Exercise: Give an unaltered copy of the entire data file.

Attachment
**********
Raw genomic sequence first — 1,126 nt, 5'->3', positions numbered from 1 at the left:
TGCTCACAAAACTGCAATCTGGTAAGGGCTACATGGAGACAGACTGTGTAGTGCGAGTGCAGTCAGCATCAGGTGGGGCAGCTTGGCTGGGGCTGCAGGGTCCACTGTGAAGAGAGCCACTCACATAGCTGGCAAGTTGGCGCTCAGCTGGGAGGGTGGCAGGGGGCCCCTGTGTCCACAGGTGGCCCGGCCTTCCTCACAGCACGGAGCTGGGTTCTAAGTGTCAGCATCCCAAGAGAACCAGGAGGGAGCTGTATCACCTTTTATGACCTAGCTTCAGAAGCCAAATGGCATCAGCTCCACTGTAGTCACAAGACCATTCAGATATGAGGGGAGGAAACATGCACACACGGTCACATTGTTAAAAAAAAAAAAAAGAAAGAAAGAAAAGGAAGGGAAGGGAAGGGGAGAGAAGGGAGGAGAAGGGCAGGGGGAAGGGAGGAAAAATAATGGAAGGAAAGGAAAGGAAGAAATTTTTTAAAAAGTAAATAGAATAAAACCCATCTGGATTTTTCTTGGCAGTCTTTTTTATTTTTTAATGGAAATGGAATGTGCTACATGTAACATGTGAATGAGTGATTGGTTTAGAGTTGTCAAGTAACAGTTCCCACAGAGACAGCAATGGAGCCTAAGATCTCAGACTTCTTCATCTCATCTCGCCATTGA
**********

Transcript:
Raw genomic sequence first — 1,126 nt, 5'->3', positions numbered from 1 at the left:
TGCTCACAAAACTGCAATCTGGTAAGGGCTACATGGAGACAGACTGTGTAGTGCGAGTGCAGTCAGCATCAGGTGGGGCAGCTTGGCTGGGGCTGCAGGGTCCACTGTGAAGAGAGCCACTCACATAGCTGGCAAGTTGGCGCTCAGCTGGGAGGGTGGCAGGGGGCCCCTGTGTCCACAGGTGGCCCGGCCTTCCTCACAGCACGGAGCTGGGTTCTAAGTGTCAGCATCCCAAGAGAACCAGGAGGGAGCTGTATCACCTTTTATGACCTAGCTTCAGAAGCCAAATGGCATCAGCTCCACTGTAGTCACAAGACCATTCAGATATGAGGGGAGGAAACATGCACACACGGTCACATTGTTAAAAAAAAAAAAAAGAAAGAAAGAAAAGGAAGGGAAGGGAAGGGGAGAGAAGGGAGGAGAAGGGCAGGGGGAAGGGAGGAAAAATAATGGAAGGAAAGGAAAGGAAGAAATTTTTTAAAAAGTAAATAGAATAAAACCCATCTGGATTTTTCTTGGCAGTCTTTTTTATTTTTTAATGGAAATGGAATGTGCTACATGTAACATGTGAATGAGTGATTGGTTTAGAGTTGTCAAGTAACAGTTCCCACAGAGACAGCAATGGAGCCTAAGATCTCAGACTTCTTCATCTCATCTCGCCATTGA